Suffolk Law to Expand Housing Discrimination Program through $275K in HUD Grants

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Three Recent Cases Settled with Fines and Fair Housing Training

Not only are we seeing results for Boston-area residents facing discrimination, but we also are providing valuable, on-the-ground training for future lawyers and instilling in them a sense of social justice

The U.S. Department of Housing and Urban Development has announced two grants totaling $275,000 for Suffolk University Law School’s Housing Discrimination Testing Program, which recently saw settlements in three cases resulting from its work.

The program, launched in September 2012 in collaboration with HUD and the Boston Fair Housing Commission, will receive:

  • $175,000 to build its capacity to enforce fair housing laws through testing, education and litigation
  • $100,000 to offer course work in fair housing, host a national fair housing conference at Suffolk University Law School and create a Fair Housing Fellowship Program, placing students in internships relating to fair housing

The Massachusetts Attorney General’s Office and the Boston Fair Housing Commission in September 2013 settled three enforcement actions stemming from the Law School’s efforts to uncover housing discrimination:

  • A brokerage firm denied service to a Suffolk tester said to have a disability, and the Attorney General’s Office imposed a $2,500 fine, required a written reasonable accommodation policy and filed an Assurance of Discontinuance with Suffolk Superior Court
  • Suffolk sent testers to an apartment building to determine if families with children were being discouraged from renting because of a property manager’s unwillingness to test for and remove lead paint. The collected evidence led to a settlement through which the management agency agreed to pay $15,000, obtain training for leasing staff and inspect the property for lead paint
  • A real estate agent’s refusal to show an apartment to a Suffolk tester who said a housing voucher would cover part of the rent resulted in a settlement requiring staff to receive fair housing training, put fair housing language in postings and display fair housing posters in all offices

“Not only are we seeing results for Boston-area residents facing discrimination, but we also are providing valuable, on-the-ground training for future lawyers and instilling in them a sense of social justice,” said program director William Berman, a clinical professor of law.

“Professor William Berman and Housing Clinic Fellow Jamie Langowski are extraordinarily dedicated to promoting the right to fair housing in Boston, and I congratulate them for securing these grants to continue the clinic’s much-needed and highly effective effort,” said Suffolk Law School Dean Camille Nelson.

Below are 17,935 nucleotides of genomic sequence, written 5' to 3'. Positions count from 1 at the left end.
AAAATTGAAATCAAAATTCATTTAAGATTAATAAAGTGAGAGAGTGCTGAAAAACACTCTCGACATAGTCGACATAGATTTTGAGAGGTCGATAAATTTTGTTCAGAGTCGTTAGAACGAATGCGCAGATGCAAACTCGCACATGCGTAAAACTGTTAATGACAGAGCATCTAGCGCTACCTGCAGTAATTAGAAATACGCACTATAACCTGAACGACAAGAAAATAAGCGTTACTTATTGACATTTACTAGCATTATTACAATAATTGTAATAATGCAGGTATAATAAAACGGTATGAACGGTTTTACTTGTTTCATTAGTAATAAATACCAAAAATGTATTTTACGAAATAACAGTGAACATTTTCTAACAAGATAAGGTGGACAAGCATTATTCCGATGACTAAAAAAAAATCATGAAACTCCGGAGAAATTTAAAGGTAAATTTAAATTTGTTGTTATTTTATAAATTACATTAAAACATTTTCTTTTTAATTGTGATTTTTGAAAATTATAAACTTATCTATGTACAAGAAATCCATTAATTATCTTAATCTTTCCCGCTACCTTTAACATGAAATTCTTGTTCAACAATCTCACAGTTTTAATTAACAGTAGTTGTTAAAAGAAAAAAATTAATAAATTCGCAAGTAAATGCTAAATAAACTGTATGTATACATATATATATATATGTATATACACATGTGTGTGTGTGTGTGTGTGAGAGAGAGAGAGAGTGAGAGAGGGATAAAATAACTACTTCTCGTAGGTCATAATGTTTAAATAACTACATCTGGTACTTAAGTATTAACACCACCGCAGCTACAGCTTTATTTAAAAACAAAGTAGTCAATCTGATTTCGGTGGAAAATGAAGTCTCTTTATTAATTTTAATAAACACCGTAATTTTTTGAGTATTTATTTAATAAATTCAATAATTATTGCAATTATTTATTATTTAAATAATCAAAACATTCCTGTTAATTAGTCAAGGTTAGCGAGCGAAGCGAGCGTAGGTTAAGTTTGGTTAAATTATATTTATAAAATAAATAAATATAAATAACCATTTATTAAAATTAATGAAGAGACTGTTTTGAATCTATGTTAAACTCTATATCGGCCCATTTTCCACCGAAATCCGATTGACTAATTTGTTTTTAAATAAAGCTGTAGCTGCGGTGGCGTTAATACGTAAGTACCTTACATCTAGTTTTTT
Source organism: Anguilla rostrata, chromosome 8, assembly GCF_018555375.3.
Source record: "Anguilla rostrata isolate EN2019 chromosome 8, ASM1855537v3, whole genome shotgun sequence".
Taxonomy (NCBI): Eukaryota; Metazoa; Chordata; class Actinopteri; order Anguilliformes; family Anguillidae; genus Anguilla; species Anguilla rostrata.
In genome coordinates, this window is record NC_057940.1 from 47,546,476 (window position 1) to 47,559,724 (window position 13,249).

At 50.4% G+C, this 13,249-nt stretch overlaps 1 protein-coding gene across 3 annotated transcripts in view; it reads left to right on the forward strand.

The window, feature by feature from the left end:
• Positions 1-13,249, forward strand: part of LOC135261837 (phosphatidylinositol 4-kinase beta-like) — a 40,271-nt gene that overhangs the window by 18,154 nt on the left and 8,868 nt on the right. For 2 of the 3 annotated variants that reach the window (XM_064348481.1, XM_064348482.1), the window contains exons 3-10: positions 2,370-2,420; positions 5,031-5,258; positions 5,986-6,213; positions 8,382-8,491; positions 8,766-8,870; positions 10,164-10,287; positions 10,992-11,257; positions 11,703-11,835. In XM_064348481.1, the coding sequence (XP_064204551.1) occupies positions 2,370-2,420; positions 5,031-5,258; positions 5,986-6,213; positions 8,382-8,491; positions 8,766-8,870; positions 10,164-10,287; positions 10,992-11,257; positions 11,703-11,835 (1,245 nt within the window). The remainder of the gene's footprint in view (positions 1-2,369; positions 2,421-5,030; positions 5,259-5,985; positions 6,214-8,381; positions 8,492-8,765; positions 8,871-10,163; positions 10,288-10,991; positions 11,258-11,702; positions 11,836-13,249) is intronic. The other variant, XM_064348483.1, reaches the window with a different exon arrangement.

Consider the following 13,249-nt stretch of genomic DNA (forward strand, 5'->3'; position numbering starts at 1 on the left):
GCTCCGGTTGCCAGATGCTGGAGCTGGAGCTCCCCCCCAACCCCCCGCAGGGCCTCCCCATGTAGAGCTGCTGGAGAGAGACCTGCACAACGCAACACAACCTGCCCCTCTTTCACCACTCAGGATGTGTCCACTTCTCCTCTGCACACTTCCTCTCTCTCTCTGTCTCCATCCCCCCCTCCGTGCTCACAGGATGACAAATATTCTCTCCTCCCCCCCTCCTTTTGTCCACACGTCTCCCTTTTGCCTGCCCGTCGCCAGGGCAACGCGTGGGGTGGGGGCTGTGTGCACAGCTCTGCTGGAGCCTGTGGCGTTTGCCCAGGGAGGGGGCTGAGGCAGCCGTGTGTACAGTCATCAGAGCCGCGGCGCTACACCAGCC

Barbara Fields, HUD New England regional administrator, added, “No one should be denied the opportunity to live where they want because of how they look, their faith, whether they have children or because they have a disability. This grant will help us continue our efforts to educate the public and housing industry about their housing rights and responsibilities.”

Suffolk Law School’s Housing Discrimination Testing Program has trained more than 70 fair housing testers, who pose as potential renters. Most of these testers are students, and they have conducted more than 70 fair housing tests in the past year. As the academic year began, more than 40 additional students signed on to be testers.

The first year of the program was funded by a $150,000 HUD grant that expanded an existing collaboration between Suffolk Law and the Boston Fair Housing Commission. It allowed for systemic testing focused on LGBT, disability, source of income and familial status issues as well as complaint-based testing that supports state and local Fair Housing Assistance Programs.

Suffolk University Law School, located in the heart of Boston, is dedicated to welcoming students from all backgrounds and circumstances and educating them to become highly skilled and ethical lawyers who are well-prepared to serve in their local communities, across the nation and around the world. Suffolk Law has strong day and evening divisions. Its curriculum includes specialty concentrations, joint-degree programs and LLM offerings. A wide range of nationally ranked clinical and legal practice skills programs complement internships and moot court competitions that provide students with experiential opportunities. Suffolk University is comprised of the Law School, College of Arts and Sciences and Sawyer Business School.

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Greg Gatlin

Mariellen Norris